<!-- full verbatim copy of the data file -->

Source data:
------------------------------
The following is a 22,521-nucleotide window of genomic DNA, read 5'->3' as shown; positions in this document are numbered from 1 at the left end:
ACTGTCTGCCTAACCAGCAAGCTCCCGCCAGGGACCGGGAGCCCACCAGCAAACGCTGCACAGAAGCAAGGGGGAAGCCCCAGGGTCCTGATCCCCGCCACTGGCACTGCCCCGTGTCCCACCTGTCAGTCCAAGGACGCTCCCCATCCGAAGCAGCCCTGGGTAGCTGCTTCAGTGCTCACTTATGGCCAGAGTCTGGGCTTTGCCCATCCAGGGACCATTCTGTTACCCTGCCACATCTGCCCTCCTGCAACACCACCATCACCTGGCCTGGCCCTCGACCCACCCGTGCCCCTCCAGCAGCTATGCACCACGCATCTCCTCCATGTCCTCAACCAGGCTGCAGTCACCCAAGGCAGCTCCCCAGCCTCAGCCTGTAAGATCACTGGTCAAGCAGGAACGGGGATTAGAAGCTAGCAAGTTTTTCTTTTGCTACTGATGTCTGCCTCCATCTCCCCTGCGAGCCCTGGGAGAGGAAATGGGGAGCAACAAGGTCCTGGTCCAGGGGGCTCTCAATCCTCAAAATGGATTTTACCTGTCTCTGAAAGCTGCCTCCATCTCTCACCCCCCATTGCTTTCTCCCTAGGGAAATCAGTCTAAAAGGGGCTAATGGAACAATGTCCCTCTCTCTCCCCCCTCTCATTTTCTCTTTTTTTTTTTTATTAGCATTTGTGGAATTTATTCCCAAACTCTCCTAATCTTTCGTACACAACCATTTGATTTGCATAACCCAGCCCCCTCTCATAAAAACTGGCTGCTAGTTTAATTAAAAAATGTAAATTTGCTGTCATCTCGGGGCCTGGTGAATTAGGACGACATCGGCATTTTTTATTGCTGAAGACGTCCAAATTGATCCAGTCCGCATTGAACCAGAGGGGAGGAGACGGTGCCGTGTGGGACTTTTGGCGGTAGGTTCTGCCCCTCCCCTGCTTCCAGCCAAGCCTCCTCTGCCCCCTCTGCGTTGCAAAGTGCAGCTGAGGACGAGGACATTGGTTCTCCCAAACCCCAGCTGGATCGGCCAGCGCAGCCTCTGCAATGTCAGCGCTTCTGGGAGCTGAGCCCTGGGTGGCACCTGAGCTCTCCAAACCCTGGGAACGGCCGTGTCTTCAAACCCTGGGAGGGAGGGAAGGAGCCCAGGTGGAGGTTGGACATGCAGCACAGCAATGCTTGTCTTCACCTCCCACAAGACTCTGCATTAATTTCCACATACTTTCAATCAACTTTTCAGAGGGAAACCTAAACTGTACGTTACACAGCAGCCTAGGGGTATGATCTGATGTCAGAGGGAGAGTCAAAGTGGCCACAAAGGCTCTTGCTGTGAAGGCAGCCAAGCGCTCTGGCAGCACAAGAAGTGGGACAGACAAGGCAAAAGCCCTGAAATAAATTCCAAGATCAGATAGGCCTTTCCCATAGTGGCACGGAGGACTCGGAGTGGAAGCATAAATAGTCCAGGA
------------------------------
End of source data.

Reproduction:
The following is a 22,521-nucleotide window of genomic DNA, read 5'->3' as shown; positions in this document are numbered from 1 at the left end:
ACTGTCTGCCTAACCAGCAAGCTCCCGCCAGGGACCGGGAGCCCACCAGCAAACGCTGCACAGAAGCAAGGGGGAAGCCCCAGGGTCCTGATCCCCGCCACTGGCACTGCCCCGTGTCCCACCTGTCAGTCCAAGGACGCTCCCCATCCGAAGCAGCCCTGGGTAGCTGCTTCAGTGCTCACTTATGGCCAGAGTCTGGGCTTTGCCCATCCAGGGACCATTCTGTTACCCTGCCACATCTGCCCTCCTGCAACACCACCATCACCTGGCCTGGCCCTCGACCCACCCGTGCCCCTCCAGCAGCTATGCACCACGCATCTCCTCCATGTCCTCAACCAGGCTGCAGTCACCCAAGGCAGCTCCCCAGCCTCAGCCTGTAAGATCACTGGTCAAGCAGGAACGGGGATTAGAAGCTAGCAAGTTTTTCTTTTGCTACTGATGTCTGCCTCCATCTCCCCTGCGAGCCCTGGGAGAGGAAATGGGGAGCAACAAGGTCCTGGTCCAGGGGGCTCTCAATCCTCAAAATGGATTTTACCTGTCTCTGAAAGCTGCCTCCATCTCTCACCCCCCATTGCTTTCTCCCTAGGGAAATCAGTCTAAAAGGGGCTAATGGAACAATGTCCCTCTCTCTCCCCCCTCTCATTTTCTCTTTTTTTTTTTTATTAGCATTTGTGGAATTTATTCCCAAACTCTCCTAATCTTTCGTACACAACCATTTGATTTGCATAACCCAGCCCCCTCTCATAAAAACTGGCTGCTAGTTTAATTAAAAAATGTAAATTTGCTGTCATCTCGGGGCCTGGTGAATTAGGACGACATCGGCATTTTTTATTGCTGAAGACGTCCAAATTGATCCAGTCCGCATTGAACCAGAGGGGAGGAGACGGTGCCGTGTGGGACTTTTGGCGGTAGGTTCTGCCCCTCCCCTGCTTCCAGCCAAGCCTCCTCTGCCCCCTCTGCGTTGCAAAGTGCAGCTGAGGACGAGGACATTGGTTCTCCCAAACCCCAGCTGGATCGGCCAGCGCAGCCTCTGCAATGTCAGCGCTTCTGGGAGCTGAGCCCTGGGTGGCACCTGAGCTCTCCAAACCCTGGGAACGGCCGTGTCTTCAAACCCTGGGAGGGAGGGAAGGAGCCCAGGTGGAGGTTGGACATGCAGCACAGCAATGCTTGTCTTCACCTCCCACAAGACTCTGCATTAATTTCCACATACTTTCAATCAACTTTTCAGAGGGAAACCTAAACTGTACGTTACACAGCAGCCTAGGGGTATGATCTGATGTCAGAGGGAGAGTCAAAGTGGCCACAAAGGCTCTTGCTGTGAAGGCAGCCAAGCGCTCTGGCAGCACAAGAAGTGGGACAGACAAGGCAAAAGCCCTGAAATAAATTCCAAGATCAGATAGGCCTTTCCCATAGTGGCACGGAGGACTCGGAGTGGAAGCATAAATAGTCCAGGA